Chesterton's Ghost Appears, Suggests Fans Find "Other Interests"
LONDON -- A London book buyer got the shock of his life yesterday when the ghost of G.K. Chesterton appeared to him and joked that he wished his fans would 'get lives.'
"I was in The Bookstop, buying a copy of Orthodoxy when a man touched me on the shoulder and commended me for being a good Distributist and shopping locally," said Jack Griffin, a history teacher at St. Margaret Clitherow High School. "When I turned around, I saw this enormous fellow, smoking a cigar and laughing. He told me to stop shaking and not try to impress him with any 'inverted platitudes,' because unfortunately, 'he had heard them all already.'"
According to Griffin, the ghost and acclaimed writer said he has access to new books, magazines and the Internet in Heaven, but is sent to Earth to "check things out," from time to time.
Griffin and Chesterton had a 45-minute chat, in which the latter told him about Heaven, saints he's friends with, and his desire that his fans would quit trying to out-Chesterton each other.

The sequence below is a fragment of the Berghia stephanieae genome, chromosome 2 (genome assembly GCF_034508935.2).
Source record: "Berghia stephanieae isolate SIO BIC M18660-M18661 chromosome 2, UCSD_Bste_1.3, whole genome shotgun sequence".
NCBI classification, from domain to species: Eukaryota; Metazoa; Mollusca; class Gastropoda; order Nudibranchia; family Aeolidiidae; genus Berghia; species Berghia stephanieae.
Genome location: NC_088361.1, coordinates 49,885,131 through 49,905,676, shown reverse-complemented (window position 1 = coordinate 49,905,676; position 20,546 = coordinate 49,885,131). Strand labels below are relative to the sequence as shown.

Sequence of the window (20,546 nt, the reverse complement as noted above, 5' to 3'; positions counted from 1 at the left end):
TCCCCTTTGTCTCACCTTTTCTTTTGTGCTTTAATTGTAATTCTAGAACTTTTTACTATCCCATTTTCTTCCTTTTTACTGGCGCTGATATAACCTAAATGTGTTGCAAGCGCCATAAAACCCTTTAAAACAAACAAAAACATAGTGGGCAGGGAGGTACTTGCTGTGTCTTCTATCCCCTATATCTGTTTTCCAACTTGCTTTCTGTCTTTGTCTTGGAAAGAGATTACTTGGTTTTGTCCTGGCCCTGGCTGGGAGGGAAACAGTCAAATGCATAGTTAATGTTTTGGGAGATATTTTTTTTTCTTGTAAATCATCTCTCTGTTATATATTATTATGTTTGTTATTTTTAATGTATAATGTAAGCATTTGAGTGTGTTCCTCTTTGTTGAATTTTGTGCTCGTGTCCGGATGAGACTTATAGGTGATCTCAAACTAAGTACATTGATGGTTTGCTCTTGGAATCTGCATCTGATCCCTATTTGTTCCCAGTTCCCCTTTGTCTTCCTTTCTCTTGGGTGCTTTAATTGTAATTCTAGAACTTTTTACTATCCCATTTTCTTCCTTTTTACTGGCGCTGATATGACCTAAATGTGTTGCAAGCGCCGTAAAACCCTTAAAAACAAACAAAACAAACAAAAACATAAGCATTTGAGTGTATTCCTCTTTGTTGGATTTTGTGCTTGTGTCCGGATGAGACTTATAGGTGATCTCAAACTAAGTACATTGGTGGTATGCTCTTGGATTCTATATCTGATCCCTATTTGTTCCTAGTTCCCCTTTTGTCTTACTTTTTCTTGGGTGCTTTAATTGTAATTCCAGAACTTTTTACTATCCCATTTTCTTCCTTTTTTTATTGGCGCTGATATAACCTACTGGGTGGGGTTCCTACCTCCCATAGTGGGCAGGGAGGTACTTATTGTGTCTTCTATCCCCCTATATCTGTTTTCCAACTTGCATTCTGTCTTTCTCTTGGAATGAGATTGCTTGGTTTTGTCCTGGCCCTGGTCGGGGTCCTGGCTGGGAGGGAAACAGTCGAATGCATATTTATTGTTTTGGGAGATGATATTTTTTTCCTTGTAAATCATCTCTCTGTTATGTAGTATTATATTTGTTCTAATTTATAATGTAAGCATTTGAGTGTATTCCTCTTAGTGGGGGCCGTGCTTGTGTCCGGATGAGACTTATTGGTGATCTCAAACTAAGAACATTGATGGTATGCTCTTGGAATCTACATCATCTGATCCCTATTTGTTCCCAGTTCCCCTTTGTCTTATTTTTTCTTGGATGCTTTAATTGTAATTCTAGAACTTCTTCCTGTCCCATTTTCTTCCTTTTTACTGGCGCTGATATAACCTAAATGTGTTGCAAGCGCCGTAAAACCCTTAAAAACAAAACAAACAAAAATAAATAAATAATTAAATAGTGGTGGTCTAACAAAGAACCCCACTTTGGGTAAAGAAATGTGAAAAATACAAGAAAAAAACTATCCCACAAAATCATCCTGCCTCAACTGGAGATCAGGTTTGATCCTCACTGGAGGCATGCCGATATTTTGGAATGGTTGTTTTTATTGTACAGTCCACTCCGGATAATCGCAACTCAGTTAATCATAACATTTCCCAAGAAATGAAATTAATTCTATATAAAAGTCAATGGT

"He is really tired of reading Chestertonian platitudes and proverbs," said Griffin. "He is tired of fans dressing like him, imitating him, talking about how brilliant he is. He said the last straw was when someone named his dog after him."
"He told me that 'it's one thing to inspire people like Michael Collins, Gandhi, C.S. Lewis and Martin Luther King, but quite another to inspire a generation of Catholics under-50 to be plain annoying.'"
Of Collins, et al, Chesterton told Griffin, "They were inspired and they did something. I'd prefer you not be inspired and do anything."
Chesterton joked that while his friends Dorothy Day and Thomas Merton led lives that convinced people to help the poor and commune with God, that he, Flannery O'Connor and Walker Percy were quickly becoming the patron saints of people 'who just read all the time.'
Chesterton's parting words to Griffin were to enjoy life and strive for eternal life. "He wouldn't give me any hints on the end of the world, but reminded me there would be a happy ending."